The 1988 Die Hard was one of those cultural phenomenons that took over the world by storm. It’s a bizarre take on the Christmas film genre, which took things to a violent level rather than keeping it funny and merry. However, that’s the iconic beauty of every John McTiernan film, because there’s something always unusual that keeps you intrigued. However, just like every franchise in Hollywood, a film that does well will be bombarded by sequels, prequels, and spin-offs, which is what happened to Die Hard, beginning with the release of Die Hard 2.
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The Movie Review
John McClane is in Washington to welcome his wife when she lands. Terrorists take over the management of the equipment and keep the planes circling while he waits for her jet to land. They want to crash-land General Esperanza’s plane at the airport, where they will then flee in order to free the imprisoned warlord. The circling planes run out of fuel as the terrorists wait, forcing John McClane to take whatever action he can to recover control of the aircraft.
The first movie was excellent and shattered expectations for action movies. It demonstrated that action could take place in commonplace settings, gave English actors a ton of employment playing bad guys, and inspired a number of imitation flicks. However, Die Hard 2 was nothing great, in fact, it was quite mundane as a film. The plot makes an effort to resemble the original, but it falls short in terms of creativity, especially considering that Die Hard was a hard act to follow.
The primary plot hole is in McClane’s (the protagonist) participation itself, which is a bad sign for any film. In the first movie, he was essentially forced into action and his immediate reaction was to flee from the assailants. The situation is direly, stupidly different here to be frank. Willis makes an effort to appear as though he doesn’t want to go through it all again, but in reality, he plunges headfirst into the fight with all his heart. His portrayal as an everyday guy thrust into a challenging situation is diminished by this, which is literally why Die Hard was so good.
This issue is worsened by the action scenes. Don’t get me wrong, every action sequence is exciting and terrific. However, many of them drag on for far too long. In the first, there were a few brief standoffs where McClane would typically flee or sneakily take out the bad guys. Here, we have Willis running in against a large number of terrorists and prevailing in almost every sequence. That is just way too many instances of one-man army-type sequences. This lessens the claustrophobia and tension that would otherwise exist.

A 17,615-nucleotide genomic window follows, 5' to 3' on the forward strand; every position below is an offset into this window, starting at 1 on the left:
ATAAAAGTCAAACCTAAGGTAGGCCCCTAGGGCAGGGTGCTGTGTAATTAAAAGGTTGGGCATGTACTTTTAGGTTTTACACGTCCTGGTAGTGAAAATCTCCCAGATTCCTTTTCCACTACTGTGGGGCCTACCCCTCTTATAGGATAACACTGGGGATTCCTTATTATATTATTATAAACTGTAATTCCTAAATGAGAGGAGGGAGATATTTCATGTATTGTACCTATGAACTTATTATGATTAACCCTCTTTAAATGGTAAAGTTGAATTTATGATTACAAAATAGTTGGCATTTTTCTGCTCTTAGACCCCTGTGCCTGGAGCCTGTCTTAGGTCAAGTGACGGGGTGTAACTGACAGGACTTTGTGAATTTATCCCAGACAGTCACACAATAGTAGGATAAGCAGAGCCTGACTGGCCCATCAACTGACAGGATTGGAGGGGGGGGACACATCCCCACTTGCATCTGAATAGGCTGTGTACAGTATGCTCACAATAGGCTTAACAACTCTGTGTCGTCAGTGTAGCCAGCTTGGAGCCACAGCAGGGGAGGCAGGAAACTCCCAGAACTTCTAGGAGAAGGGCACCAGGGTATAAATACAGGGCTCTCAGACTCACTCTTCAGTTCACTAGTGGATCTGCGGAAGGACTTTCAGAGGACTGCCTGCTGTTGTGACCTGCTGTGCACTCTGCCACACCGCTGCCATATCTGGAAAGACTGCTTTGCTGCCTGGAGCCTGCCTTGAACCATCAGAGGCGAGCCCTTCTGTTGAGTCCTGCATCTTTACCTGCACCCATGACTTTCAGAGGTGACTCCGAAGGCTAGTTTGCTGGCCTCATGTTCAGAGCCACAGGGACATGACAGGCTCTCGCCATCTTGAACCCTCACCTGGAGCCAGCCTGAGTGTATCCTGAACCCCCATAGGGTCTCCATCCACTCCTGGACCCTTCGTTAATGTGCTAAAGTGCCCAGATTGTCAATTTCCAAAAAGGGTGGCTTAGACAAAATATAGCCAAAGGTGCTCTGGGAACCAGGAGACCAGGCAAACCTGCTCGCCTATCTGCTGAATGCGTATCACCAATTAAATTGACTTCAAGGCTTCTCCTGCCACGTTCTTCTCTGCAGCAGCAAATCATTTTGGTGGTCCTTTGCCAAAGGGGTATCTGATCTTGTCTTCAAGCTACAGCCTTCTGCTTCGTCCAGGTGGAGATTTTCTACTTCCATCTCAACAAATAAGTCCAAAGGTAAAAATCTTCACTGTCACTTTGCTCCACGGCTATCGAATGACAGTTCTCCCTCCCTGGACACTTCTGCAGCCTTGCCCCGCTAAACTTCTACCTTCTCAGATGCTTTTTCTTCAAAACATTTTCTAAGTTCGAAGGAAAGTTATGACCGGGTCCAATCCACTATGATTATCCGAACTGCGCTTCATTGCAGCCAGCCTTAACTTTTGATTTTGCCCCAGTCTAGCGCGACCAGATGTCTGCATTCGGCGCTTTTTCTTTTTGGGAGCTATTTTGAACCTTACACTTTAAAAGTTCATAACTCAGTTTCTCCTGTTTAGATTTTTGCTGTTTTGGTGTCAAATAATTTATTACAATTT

In general, the performances are fairly good. A lot of the returning characters have little to do this time around and seem ham-fisted into the film. Willis can practically perform this kind of action in his sleep, and he’s cemented into the John McClane mindset. The fresh new faces step into the stereotypical roles played by other actors before them. Such as Dennis Franz assuming the role of the inept cop blocking McClane’s path by following the rules etc. The lack of Alan Rickman is felt though. The evil guys have a lot to live up to, and they fall short of that ideal, despite William Sadler doing a fine job portraying Colonel Stuart who lacked the originality and individuality of Alan Rickman’s character.
The atmosphere and everything are okay at best. Sure, the cinematography is almost as good as the first film, while the soundtrack is nearly identical to the original too. There’s a lack of individuality that’s severely felt. The entirety of the film feels like a lesser recreation of the original Die Hard, in the same vein as The Force Awakens was to A New Hope.
While making an effort to emulate the previous movie, Renny Harlin demonstrates that he lacks McTiernan’s skill in evoking tension alongside the action. The end result is a fantastic action film, but it is overshadowed by its superior older brother.
- The film has some great action scenes
- The acting is generally quite good
- The visuals are great, with some great practical effects and camerawork
- The film is just an imitation of the original
- The action is too long and often unrealistic
- There’s not much development for side characters
- The music is bland